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The Elegance of the Hedgehog Audio CD – Audiobook, CD, Unabridged
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Top Customer Reviews
You are precociously intelligent but only twelve and a half. Your sister, studying for her Masters degree at the Sorbonne, is a `beautiful person' of barren soulless talent. Your mother is a vacuous socialist snob while your father is a senior Government official hiding behind his role. You know from Dawkins and all the rest that life is just a pointless primate struggle to reproduce your genes. Surrounded by so much empty posturing and mediocrity, what is the point? You are Paloma Josse and you are determined to commit suicide on your 13th birthday.
A particularly loathsome apartment owner dies and someone new moves in. Wealthy, cultured and thoroughly civilised, perhaps Renee and Paloma, in their daily deceptions, have finally encountered someone they can't hoodwink. Primary certainties are reworked as the story moves to its shocking conclusion.
This is a beautiful piece of work: erudite, laugh-out-loud humorous and tragic by turns. It can't have been easy for Alison Anderson to capture in English the sophistication of Muriel Barbery's writing, but she's made a fine job of it. Recommended.
Alternating with Renee's thoughts about her life and studies, are the musings of Paloma Josse, a twelve-year-old who lives in the apartment building, the daughter of wealthy parents who have active professional lives. Like Renee, Paloma pretends to be just average, carefully constructing her own façade so that she can fit in at school, though she has the intellectual level of a senior in college. Ignored by her parents and her school, Paloma plans to commit suicide on her thirteenth birthday. As the lives of Renee and Paloma unfold and overlap, the rough parallels in their lives become obvious, both in their isolation and in their need to hide their talents.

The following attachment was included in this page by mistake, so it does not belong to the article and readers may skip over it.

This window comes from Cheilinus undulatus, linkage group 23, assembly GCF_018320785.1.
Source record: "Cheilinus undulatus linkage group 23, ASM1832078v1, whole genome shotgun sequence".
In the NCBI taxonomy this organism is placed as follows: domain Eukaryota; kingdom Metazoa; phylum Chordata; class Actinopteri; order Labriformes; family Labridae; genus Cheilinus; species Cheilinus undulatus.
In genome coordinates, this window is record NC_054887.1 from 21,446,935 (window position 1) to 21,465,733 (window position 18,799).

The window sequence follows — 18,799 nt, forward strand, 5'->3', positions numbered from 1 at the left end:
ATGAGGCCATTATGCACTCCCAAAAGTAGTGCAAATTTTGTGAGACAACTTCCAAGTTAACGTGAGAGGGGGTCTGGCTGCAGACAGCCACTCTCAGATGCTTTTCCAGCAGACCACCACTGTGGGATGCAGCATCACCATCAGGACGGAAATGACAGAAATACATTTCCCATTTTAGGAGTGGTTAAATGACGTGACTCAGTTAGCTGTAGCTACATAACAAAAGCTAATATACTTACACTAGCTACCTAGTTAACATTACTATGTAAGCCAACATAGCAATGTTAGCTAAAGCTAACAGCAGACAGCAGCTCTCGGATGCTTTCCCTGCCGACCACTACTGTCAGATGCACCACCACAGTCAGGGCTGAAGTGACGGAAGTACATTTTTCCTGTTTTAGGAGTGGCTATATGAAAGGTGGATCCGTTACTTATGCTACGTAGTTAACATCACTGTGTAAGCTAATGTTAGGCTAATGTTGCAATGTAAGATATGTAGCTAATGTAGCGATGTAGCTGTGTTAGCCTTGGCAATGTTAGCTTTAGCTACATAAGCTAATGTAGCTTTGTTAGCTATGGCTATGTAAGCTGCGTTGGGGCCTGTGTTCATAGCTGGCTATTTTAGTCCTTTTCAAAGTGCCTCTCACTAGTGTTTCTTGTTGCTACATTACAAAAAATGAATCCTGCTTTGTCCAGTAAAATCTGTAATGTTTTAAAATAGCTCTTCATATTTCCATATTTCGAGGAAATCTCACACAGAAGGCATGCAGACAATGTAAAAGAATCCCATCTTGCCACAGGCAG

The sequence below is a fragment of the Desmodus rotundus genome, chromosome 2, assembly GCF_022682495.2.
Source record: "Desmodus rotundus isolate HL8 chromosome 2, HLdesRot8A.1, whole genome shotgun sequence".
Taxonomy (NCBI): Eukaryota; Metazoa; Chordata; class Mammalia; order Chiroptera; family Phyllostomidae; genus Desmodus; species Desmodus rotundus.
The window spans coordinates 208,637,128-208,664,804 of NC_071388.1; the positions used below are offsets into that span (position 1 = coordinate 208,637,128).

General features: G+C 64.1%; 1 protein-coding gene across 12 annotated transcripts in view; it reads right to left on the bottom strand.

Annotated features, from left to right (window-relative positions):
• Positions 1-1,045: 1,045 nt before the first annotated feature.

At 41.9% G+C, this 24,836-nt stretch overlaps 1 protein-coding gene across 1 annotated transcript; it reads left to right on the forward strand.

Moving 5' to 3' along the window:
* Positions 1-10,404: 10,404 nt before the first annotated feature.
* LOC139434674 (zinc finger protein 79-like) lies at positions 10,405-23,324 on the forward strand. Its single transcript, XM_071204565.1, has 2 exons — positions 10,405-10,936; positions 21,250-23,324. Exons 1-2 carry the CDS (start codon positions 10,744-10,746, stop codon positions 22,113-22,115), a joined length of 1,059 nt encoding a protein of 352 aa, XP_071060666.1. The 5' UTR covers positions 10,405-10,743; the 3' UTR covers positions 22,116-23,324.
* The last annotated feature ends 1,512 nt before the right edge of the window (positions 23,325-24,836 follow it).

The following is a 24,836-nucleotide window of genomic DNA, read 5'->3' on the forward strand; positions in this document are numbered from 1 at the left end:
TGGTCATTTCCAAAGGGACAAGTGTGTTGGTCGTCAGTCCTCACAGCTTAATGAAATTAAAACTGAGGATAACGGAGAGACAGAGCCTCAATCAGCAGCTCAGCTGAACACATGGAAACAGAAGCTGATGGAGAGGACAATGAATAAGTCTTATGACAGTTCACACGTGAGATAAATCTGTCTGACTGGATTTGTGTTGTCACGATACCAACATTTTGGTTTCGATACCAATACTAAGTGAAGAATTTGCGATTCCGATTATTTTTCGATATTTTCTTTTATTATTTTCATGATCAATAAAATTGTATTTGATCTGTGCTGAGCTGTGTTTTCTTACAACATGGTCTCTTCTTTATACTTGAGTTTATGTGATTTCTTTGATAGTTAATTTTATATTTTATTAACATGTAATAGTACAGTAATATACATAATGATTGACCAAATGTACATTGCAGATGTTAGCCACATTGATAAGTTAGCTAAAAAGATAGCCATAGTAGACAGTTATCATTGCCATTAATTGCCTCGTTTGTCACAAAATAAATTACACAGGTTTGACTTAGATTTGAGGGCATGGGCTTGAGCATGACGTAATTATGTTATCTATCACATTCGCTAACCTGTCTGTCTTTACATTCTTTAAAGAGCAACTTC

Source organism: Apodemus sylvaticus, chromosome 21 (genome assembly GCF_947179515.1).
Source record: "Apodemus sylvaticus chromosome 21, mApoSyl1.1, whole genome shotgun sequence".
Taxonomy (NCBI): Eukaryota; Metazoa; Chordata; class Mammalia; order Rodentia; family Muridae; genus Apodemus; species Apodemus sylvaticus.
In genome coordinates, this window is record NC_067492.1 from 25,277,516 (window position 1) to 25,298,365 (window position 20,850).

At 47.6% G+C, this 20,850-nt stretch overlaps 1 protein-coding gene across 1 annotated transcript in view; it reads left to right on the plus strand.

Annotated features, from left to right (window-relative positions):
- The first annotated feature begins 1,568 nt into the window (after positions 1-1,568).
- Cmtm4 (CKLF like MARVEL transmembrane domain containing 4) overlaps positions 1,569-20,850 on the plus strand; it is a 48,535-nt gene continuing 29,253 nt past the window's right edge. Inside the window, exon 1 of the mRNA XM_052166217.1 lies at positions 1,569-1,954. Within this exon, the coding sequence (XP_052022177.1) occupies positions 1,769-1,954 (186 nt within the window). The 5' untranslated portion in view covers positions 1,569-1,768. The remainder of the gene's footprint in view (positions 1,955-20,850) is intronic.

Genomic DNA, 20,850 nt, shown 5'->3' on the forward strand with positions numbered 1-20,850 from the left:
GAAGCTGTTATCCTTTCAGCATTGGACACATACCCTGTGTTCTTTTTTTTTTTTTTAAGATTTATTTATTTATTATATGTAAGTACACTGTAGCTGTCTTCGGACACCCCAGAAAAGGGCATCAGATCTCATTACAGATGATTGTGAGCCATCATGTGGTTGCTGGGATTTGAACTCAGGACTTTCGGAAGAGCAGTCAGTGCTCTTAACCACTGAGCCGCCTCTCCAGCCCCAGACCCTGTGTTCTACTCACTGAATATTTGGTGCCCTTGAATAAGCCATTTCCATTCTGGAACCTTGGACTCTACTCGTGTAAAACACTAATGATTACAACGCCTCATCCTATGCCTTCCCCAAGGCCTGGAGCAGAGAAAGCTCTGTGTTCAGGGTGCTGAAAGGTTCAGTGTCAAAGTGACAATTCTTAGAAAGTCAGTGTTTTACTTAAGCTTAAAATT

When one of the apartment residents dies, Kakuro Ozu, whom Renee thinks may be related to the Japanese film maker that she most admires, moves in. Paloma, too, is impressed with Ozu, bemoaning the fact that he has moved in just as she has decided to kill herself.Read more ›
Just a brief summary, as described by both main characters -Renée and Paloma - introducing themselves in the beginning of the book, which is written in a diary form by each.
Paris, present day. Renée is the widowed concierge of an elegant building in an exclusive area. Its inhabitants all belong to the upper class. She is, by her own admission, dowdy, unattractive, often grumpy and wants everybody to believe that she is the stereotype of all concierges, blending into the background, almost featureless. But Renée has a well-kept secret: she is an extremely cultured autodidact. She loves art, philosophy, literature, music. Aestheticism and beauty in all of its forms fascinate her. Renée keeps concealing this aspect of her life to the outside world, hiding behind the concierge's screen -literal and metaphorical-.
Paloma is a twelve-year-old who lives in the building with her rich family. She is distractedly well-loved by her parents and does not get along with her older sister. Paloma is an extremely bright, clear-headed, lucid child. She is so lucid it is uncomfortable -yet to the reader she also conveys tenderness, and her wittiness is remarkable- .Read more ›
Most Recent Customer Reviews
I really don't like giving negative reviews, but this book was such a pretentious, cloying waste of time I felt I had to warn people. Read morePublished 3 days ago by Pamela Olson
Great book. I have read it twice. It has quite a few references to philosophy and art, so it is a book for intellectuals.Published 3 days ago by Lauren and Justine's Mom
Once again, I am captivated by a book with such exquisite vocabulary. However, I will be the first to admit that perhaps I am not quite the intellect, that is clearly the author's... Read morePublished 4 days ago by ME
I love great literary fiction, and I love Paris, so I thought this book would be just about perfect for me. Read morePublished 5 days ago by Hands On Equine
I read this book as a selection for my book club and found it a challenge as I don't normally read books of this nature. Read morePublished 13 days ago by Pat
I love this book. The vocabulary is awesome. I enjoyed every minute of reading this book. I highly recommend it.Published 16 days ago by Brayer Queen
It is obvious that Barbery is quite intelligent as she goes to great lengths to prove this. Her vocabulary is immense, so much so that the story line gets lost. Read morePublished 21 days ago by Arizona Fan
My all-time favorite novel. Every sentence is equally as beautiful as the entire story.Published 25 days ago by Amazon Customer